Powerful message on Twitter from Bryan Health.
Carefully delivered by health care personnel.
"We care for you.
"But, as COVID-19 cases and deaths are mounting, we're asking you to care for us.
"Our teams are physically and emotionally strained.
"You know what to do to stop further spread.
"Do it for yourself, your family — and for us."
No direct mention of the M-word, the word that has become so oddly toxic, combative, divisive and political for so many people.
Just wear a mask. How hard is that?
It will save lives. Does that not matter?
To be really effective at a time when COVID-19 is surging across the country, including in Nebraska — in Lincoln, Omaha, in small towns and rural areas across the state — we can help protect each other's lives, as well as our own, if we do that simple little thing.
Just like we do by putting on a seat belt and stopping at stop signs and adhering to speed limits, all of which are restrictions on our freedom that we recognize as important and accept because they save lives.
"Everybody's got to do it," Dr. Anthony Fauci, our leader in this battle, said Sunday on CNN's "State of the Union."
With help on its way from a vaccine that may begin to become available in mid-to-late-December, he said, "there's no excuse not to do it now; we've got to hang together."
And then comes the next hurdle, Fauci said: "We've got to get people to take the vaccine. That's the next challenge."
Meanwhile, Nebraska Medicine in Omaha continues to increasingly push for "stronger public health measures" on its Twitter feed.
* * *
It would be foolish and foolhardy to take an early look at the 2021 Legislature with so many balls in the air.
So, let's do it.
Basics: 32 Republicans; 17 Democrats; nonpartisan Legislature; Republican governor dealing with his final collection of state senators during the final two years of his governorship.
Unexpected surplus of state revenue on hand providing an opportunity to invest in and construct a stronger university, swiftly fund and implement expanded Medicaid coverage for the working poor, speed up reaction to ongoing corrections institution challenges, build the state's future.
In the private sector, that's called investment; in government, it's labeled as spending.
You probably can safely bet that the bulk of that money will be shoved right out the door, essentially rejected, largely allocated to property tax relief.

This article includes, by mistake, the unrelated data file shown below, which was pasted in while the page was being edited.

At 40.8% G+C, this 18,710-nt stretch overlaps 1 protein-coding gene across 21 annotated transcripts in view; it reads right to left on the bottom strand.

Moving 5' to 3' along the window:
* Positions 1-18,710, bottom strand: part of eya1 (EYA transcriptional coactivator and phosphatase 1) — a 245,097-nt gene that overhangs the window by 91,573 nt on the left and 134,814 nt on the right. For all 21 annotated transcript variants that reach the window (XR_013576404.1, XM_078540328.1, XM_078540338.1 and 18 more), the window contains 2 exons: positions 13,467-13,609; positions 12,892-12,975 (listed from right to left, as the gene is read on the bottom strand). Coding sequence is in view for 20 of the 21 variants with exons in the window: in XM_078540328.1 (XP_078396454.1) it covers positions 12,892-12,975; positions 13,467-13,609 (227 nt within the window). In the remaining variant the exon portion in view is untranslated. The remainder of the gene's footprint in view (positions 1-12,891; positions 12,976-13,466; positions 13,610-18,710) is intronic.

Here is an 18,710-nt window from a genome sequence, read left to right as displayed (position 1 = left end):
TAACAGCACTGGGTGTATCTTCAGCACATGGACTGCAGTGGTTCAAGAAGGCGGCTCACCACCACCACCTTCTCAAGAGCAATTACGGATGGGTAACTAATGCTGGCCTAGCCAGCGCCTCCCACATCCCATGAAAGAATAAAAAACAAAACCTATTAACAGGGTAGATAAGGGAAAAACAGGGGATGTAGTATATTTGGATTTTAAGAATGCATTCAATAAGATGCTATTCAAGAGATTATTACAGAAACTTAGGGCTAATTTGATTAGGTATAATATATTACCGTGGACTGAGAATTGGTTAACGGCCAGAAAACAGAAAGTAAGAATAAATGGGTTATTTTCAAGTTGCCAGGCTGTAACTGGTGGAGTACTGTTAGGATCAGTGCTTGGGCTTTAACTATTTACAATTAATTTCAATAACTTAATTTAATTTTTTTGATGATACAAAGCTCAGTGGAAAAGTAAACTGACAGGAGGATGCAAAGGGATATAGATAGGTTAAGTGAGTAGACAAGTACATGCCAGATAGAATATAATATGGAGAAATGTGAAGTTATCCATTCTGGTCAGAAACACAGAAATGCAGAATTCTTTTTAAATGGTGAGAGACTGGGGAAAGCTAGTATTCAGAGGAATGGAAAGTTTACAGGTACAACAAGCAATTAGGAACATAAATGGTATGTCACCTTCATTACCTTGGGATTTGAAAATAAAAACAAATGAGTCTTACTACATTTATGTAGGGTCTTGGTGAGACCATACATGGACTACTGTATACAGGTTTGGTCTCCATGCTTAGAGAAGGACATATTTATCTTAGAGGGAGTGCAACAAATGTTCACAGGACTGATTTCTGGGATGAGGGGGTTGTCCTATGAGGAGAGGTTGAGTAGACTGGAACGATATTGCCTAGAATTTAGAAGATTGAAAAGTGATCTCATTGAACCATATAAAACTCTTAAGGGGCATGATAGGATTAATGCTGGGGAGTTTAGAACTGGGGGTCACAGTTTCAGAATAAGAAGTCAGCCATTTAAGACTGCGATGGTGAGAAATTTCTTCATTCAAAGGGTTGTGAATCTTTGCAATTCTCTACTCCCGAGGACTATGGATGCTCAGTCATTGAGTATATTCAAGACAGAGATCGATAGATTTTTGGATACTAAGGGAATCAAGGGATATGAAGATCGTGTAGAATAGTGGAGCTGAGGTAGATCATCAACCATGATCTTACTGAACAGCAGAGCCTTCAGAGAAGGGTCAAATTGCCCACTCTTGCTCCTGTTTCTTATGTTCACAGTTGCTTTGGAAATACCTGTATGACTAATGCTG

Return to sender.
That's a political judgment that the Legislature is elected to make.
Redistricting will be the shiny new object, a fascinating exercise that shows up every 10 years, paraded in the spotlight, but essentially resolved in the shadows behind closed doors largely located outside the Capitol with the Republican Party and GOP officeholders starring as off-stage performers.
Gov. Dave Heineman played a decisive, perhaps even commanding, role in 2011; will Gov. Pete Ricketts in 2021?
Nebraskans missed an opportunity this year to reform that process and distance it from partisan and party control by turning the initial redistricting task over to a nine-member citizens commission, which would recommend new district maps to the Legislature for its approval.
Supporters of a proposed constitutional amendment to accomplish that change shelved a petition drive to place the issue on the November ballot as a result of the coronavirus pandemic. Opportunity missed.
Some interesting new faces will show up in this new Legislature.
Mike Flood will be back, returning to a familiar battleground filled with largely unfamiliar faces. Flood led the Legislature as its Speaker before he was removed by term limits.
He'll be a leader; the only question is in what role at the beginning.
There is one more fundamental change ahead: No Ernie.
And that raises a question: With the term-limited removal of Sen. Ernie Chambers, will this coming session really be official?
* * *
* It's a long way to Jan. 20 and who knows what's coming in the next 66 days. Buckle up.
* A Husker win — and they do look better.
* A peek ahead to 2021: Huskers play Ohio State, Michigan and Wisconsin at home and Oklahoma at Norman. Plus Illinois in Ireland.
Photos: The scene in Lincoln with much of city shut down
City Council distancing
Gameday empty Saturday
Thank you Bryan West
No fans allowed
Volleyball social distancing
Boo at the Zoo
Downtown mask art
Marching band competition
East Campus proposed budget cuts
No Football Saturday
UNL in-person class
Farmers Market influencers
Weeping Water vs. Fillmore Central/Exeter-Milligan
First day of middle school
First day of school
Pius X volleyball practice
City Council BLM protest
Rally and hearing
Lancaster County Super Fair
LPS board meeting
Meatpacking workers rally
Lincoln Northeast graduation
Gov. Ricketts address Legislature
Masked Archie the Mammoth
First Jury Trial in Four Months
Lincoln Community Playhouse
The Kindler Hotel
Garth Brooks Drive-In Concert
Urban Air Adventure Park
Gere Branch Library
Music on the Move
Bars Opening in Lincoln
LPS Teachers Retirement
Holmes Lake Manor Horse Visit
Lancaster County Courthouse
Church Social Distancing
Children of Smithfield
Parkview Christian Teacher Appreciation Day
Lincoln Christian 2020 Seniors
Test Nebraska site
Drive-Thru Career Fair
Center for People In Need food distribution
Masks For Truckers
Teacher and Staff Parade
Virtual City Council
Good Friday Music
Masks on a walk
Watch: A timelapse of the mural at Saro Cider
Watch: Hand sanitizer rolls off Innovation Campus assembly line
No fun here
Tower Square sign
WATCH: Celebrating a birthday with a parade
Simpsons in the windows
Drive-thru COVID-19 testing
UNL Beekeeping virtual class
Lincoln Lutheran Online Teaching
Reach the writer at 402-473-7248 or email@example.com.
On Twitter @LJSdon
Concerned about COVID-19?
Sign up now to get the most recent coronavirus headlines and other important local and national news sent to your email inbox daily.